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Improve the uptake and SusTainability of Effective interventions to promote Prudent antibiotic Use in Primary care (STEP-UP)

Antimicrobial resistance is a key threat to patient safety. It is driven by antibiotic use. In the UK, GPs prescribe ~75% of all antibiotics. Under 20% of these prescriptions will benefit patients, but they all increase the number of microbes that are resistant to antibiotics, and can cause side-effects.

Research studies have tested many ways to help GPs prescribe fewer antibiotics to patients who are unlikely to benefit. These have included training and strategies like ‘back-up’ prescriptions for patients to use if symptoms get worse. Many have worked well and GPs using them have prescribed fewer antibiotics. The problem is that GPs not taking part in the research have not started using them, so very little has changed overall.

Government policies have also been introduced to give general practices more money if doctors prescribe fewer antibiotics to patients who are unlikely to benefit. This cost millions of pounds, and reduced antibiotic use, but it is not clear how promising extra money actually made changes happen.

Lastly, when researchers test a new diagnostic tool or training package, they don’t just ask whether it works, but how much it would cost the NHS to use widely. Working out ‘value for money’ balances costs now against potential benefits and risks in the future. Antibiotics are so cheap (usually under £1 for a course) that most analyses suggest everyone should always get antibiotics. The problem is that we don’t have good ways to include the enormous threat that resistance poses in the future in these cost-benefit calculations.

Together, this means that we spend lots of time and money looking for new ‘magic bullets’ to reduce antibiotic prescribing, without getting the most from what we already know can work, but is not used. We need to know why effective strategies aren’t used and improve them so they are used regularly in every-day care.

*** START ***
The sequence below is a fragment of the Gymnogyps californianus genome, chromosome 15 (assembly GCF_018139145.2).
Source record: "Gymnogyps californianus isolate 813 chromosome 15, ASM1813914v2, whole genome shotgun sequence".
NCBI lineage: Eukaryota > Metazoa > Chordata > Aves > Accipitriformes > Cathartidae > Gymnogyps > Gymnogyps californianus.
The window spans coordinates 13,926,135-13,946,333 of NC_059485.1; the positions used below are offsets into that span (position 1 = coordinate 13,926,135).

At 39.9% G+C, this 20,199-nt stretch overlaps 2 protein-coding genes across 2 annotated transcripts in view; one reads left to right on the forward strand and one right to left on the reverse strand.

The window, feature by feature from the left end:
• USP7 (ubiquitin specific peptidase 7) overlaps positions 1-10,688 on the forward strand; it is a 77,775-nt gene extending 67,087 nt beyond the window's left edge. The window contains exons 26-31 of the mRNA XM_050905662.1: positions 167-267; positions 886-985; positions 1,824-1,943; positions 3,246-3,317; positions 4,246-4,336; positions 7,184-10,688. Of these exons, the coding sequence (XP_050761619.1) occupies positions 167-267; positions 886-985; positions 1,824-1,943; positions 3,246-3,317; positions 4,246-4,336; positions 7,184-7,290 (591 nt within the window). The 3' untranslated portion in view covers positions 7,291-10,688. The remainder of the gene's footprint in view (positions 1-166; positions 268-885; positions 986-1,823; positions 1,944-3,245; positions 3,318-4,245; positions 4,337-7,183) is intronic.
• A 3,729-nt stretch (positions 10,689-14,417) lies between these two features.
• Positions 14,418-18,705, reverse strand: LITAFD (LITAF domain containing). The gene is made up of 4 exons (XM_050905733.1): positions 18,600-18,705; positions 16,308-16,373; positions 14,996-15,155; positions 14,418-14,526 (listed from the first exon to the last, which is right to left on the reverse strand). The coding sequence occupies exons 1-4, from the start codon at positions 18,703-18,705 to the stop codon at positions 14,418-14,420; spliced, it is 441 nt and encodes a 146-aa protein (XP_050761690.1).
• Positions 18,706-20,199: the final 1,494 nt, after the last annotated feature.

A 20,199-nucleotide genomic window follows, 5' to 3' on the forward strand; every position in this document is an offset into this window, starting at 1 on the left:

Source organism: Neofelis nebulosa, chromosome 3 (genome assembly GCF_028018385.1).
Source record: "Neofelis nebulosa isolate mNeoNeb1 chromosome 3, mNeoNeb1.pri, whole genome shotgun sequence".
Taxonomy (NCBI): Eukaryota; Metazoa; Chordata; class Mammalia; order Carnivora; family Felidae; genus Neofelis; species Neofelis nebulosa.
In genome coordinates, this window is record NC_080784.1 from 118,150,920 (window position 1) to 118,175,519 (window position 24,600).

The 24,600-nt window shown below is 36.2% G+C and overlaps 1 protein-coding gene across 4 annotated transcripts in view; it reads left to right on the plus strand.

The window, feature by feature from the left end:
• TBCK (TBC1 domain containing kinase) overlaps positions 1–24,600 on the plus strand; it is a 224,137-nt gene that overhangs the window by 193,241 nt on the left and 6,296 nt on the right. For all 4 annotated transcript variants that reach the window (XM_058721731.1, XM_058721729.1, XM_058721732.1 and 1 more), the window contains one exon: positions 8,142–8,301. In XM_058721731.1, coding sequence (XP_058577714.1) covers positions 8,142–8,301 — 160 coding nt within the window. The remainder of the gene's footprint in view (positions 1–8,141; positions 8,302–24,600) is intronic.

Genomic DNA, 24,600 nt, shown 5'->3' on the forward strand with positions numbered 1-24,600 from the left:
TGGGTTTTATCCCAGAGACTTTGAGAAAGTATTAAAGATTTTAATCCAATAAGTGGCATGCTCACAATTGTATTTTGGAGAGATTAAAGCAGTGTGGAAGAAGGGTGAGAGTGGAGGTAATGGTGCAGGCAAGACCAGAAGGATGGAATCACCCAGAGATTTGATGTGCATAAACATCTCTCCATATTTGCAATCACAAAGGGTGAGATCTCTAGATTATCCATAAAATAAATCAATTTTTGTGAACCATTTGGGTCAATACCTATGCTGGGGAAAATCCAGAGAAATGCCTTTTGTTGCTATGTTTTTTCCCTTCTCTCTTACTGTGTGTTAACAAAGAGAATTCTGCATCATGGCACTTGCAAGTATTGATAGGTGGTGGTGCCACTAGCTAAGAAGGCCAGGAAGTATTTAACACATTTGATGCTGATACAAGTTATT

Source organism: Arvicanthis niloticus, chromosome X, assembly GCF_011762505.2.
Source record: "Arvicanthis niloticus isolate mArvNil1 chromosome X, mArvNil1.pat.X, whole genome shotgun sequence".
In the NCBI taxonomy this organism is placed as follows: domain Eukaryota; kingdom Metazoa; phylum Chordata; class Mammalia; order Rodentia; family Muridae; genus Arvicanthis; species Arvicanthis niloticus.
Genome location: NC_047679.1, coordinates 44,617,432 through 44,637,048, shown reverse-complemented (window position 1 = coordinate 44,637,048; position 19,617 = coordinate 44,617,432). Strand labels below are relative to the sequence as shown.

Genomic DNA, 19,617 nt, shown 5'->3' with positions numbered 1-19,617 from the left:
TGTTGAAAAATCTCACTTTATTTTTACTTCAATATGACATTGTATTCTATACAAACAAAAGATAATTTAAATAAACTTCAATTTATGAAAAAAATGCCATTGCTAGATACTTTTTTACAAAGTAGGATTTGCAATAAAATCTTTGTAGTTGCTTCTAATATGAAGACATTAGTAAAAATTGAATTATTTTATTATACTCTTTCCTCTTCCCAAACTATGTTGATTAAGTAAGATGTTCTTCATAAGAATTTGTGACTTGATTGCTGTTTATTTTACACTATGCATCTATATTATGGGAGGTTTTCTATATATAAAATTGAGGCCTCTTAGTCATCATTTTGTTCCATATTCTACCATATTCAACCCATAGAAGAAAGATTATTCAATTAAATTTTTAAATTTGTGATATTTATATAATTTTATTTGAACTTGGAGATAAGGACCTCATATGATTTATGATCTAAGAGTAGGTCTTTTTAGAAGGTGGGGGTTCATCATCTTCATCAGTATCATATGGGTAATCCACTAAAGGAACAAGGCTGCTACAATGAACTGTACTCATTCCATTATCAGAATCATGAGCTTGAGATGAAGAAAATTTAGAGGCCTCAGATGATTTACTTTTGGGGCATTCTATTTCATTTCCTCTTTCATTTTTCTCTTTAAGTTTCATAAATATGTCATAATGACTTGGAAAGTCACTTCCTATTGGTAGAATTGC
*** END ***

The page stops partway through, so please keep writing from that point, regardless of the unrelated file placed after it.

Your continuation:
This project aims first to understand in more detail how the strategies that previous studies have shown reduce antibiotic prescribing were working. We need to do this because ‘common sense’ ideas are often wrong: different people react in different ways to the same situation and what researchers think is going on is often not the case. This will help us come up with ways to make existing strategies more attractive and easier to use every day. This will increase their uptake across England, meaning we can continue to reduce unnecessary antibiotic use and the threat of antibiotic resistance.

We will investigate 4 different, carefully chosen, areas.

  • Incentivising general practices: evaluating an England-wide policy to pay general practices to reduce unnecessary antibiotic use
  • Changes to the system: exploring ‘delayed prescribing’ where GPs give a prescription that patients can ‘cash-in’ if their symptoms get worse
  • Upskilling GPs: investigating ways to help GPs explain to patients when antibiotics are not needed
  • Better-informing decision-makers: assessing how we balance the health and cost impact of antibiotic use now vs resistance in the future, and how we determine cost-effectiveness of changes in antibiotic use

In each area, we will run detailed studies to find out exactly what the barriers are to using effective strategies, and work out ways to overcome them. These will include studies with clinical commissioning groups, with GPs, nurse prescribers, practice managers and patients. We will then develop new ways to improve strategies, in partnership with different types of healthcare professionals and patients. We will test these enhancements in an implementation study. We will also develop and apply new economic evaluation research methods to assess value for money.

Our team covers expertise in health psychology, health economics, biostatistics, primary care, pharmacy and clinical epidemiology. It also provides the opportunity for younger researchers to take leadership roles whilst being supported by more experienced colleagues.

STEP-UP started on 1 August 2017 and will run for 4 years. It is a collaboration between the University of Oxford, Imperial College London and the University of Southampton, and brings together the two NIHR Antimicrobial Resistance Health Protection Research Units at Oxford and Imperial, in collaboration with Public Health England, bringing together a multi-disciplinary team with expertise in health psychology, health economics, primary care, statistics, and clinical epidemiology.